Jargon Buster: 'Soft skills'

Are teamwork and decision-making skills that important - or just another HR fad?

by MT Staff
Last Updated: 09 Oct 2013
Imagine the scenario. A cocky graduate at final interview for his dream job. Having been duly impressed by his fantastic A-levels and an excellent degree, the interviewer lobs in a 'soft skills' hand grenade: 'So tell us about a time you successfully and effectively won an argument, without raising your voice.' The ill-starred graduate hasn't got a clue, and his chances go up in smoke.

It's plausible enough. According to the Confederation of British Industry (CBI), it is employability skills that recruiters are focusing on. These are the soft skills that are not tested by examinations but can make the difference between a successful career and a stalled one.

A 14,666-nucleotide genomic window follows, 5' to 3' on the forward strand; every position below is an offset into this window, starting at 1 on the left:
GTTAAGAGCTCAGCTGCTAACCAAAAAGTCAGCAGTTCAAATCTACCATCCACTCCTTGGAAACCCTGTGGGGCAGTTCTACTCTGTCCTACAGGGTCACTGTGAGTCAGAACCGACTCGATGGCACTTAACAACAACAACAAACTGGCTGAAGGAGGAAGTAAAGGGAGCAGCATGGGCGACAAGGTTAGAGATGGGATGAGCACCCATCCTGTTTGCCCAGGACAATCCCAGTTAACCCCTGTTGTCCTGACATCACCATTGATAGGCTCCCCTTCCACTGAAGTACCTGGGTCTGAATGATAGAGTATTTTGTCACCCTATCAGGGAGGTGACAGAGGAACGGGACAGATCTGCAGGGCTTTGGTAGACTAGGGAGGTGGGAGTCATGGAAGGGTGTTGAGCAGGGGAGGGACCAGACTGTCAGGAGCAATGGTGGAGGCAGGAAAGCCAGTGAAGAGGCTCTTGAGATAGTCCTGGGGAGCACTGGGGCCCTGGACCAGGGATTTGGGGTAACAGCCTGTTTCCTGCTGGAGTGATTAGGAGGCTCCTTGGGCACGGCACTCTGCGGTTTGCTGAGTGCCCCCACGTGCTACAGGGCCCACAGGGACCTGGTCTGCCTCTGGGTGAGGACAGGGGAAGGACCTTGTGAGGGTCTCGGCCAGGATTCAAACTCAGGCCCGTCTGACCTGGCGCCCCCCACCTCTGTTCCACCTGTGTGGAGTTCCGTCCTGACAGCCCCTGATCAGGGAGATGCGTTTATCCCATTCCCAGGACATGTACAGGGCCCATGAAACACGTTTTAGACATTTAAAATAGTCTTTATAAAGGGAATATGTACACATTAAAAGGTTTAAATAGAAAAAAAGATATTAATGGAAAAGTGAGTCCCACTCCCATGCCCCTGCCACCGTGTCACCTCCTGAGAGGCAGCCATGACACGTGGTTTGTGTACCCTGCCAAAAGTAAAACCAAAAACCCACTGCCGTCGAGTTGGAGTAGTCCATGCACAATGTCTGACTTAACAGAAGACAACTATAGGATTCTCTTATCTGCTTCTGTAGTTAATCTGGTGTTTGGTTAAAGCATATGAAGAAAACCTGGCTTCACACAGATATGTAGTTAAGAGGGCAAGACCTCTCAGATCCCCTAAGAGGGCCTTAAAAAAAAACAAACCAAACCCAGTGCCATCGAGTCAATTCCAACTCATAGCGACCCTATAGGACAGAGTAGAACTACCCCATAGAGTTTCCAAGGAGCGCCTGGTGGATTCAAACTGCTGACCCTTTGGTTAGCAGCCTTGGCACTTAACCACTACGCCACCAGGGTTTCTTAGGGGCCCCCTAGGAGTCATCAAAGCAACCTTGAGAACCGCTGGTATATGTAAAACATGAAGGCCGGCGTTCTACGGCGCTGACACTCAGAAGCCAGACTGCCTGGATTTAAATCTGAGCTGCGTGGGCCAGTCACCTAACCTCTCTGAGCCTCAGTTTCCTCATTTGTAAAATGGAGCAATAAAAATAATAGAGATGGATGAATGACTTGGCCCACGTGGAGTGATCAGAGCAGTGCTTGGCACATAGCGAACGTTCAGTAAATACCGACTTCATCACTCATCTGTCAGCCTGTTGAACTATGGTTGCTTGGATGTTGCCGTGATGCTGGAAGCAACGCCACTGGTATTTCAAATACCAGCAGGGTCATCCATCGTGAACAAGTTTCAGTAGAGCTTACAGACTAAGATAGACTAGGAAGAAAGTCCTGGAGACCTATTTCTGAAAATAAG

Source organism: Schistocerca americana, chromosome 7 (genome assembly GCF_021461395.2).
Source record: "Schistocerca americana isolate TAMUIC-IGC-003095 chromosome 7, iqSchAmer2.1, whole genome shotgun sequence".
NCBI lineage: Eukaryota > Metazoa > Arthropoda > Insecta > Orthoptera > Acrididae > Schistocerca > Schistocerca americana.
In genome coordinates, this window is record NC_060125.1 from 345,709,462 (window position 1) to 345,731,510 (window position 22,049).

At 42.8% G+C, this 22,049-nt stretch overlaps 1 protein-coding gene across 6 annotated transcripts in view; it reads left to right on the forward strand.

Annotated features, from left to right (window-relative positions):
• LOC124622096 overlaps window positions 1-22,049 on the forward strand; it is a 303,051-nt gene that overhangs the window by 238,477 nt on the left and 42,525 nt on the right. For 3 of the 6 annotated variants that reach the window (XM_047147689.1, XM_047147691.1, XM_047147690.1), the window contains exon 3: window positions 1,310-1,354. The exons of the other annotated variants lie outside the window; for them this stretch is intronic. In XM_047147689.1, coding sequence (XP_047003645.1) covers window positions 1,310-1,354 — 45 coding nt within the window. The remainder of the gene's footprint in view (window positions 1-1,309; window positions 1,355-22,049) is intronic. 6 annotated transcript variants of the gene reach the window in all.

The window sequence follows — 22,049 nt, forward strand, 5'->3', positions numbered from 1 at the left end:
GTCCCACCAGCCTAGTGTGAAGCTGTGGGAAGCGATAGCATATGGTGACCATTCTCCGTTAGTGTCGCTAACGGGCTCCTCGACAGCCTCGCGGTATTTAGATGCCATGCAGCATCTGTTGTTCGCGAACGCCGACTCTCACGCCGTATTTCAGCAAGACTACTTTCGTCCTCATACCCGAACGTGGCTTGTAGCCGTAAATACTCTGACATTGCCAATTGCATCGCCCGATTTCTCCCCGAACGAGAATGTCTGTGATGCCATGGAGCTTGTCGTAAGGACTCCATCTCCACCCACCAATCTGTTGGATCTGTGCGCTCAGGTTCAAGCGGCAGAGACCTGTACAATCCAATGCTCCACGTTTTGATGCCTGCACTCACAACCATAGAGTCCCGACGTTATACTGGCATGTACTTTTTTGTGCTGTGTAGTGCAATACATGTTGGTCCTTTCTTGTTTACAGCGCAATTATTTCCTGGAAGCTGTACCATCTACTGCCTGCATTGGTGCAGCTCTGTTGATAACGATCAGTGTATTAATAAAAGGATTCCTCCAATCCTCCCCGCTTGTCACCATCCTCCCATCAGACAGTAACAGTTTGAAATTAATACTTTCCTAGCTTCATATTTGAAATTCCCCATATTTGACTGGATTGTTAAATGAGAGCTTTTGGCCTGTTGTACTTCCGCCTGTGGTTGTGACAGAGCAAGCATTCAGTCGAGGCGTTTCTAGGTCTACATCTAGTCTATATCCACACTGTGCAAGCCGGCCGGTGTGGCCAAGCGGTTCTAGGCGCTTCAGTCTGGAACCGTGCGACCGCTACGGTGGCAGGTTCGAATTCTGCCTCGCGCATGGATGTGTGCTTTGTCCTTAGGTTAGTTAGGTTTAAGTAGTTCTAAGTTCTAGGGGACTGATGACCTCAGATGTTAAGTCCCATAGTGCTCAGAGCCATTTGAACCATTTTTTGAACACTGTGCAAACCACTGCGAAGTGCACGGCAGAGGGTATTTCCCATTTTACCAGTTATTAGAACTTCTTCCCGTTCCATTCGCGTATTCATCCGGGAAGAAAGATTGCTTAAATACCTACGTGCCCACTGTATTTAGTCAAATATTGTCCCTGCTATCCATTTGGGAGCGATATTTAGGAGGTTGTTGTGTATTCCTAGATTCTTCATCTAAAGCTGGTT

Soft skills include teamwork, negotiation, decision-making, problem-solving, communication skills, rapport, mediation and active listening. From the top of the tree to the bottom, soft skills make solid business sense.

In customer service, an employee might have great product knowledge, but without soft skills like empathy and negotiation, sales will be lost. And a finance director who can balance the books perfectly is less than ideal if he or she can't communicate ideas or build up a rapport with fellow executives at board meetings.

And when it comes to the hottest seat of all, leaders need soft skills aplenty if they are to inspire others. The best CEOs balance commercial imperatives with the less tangible needs of their employees to make the whole organisation more than the sum of its parts. Sometimes, soft skills can be the hardest of all.

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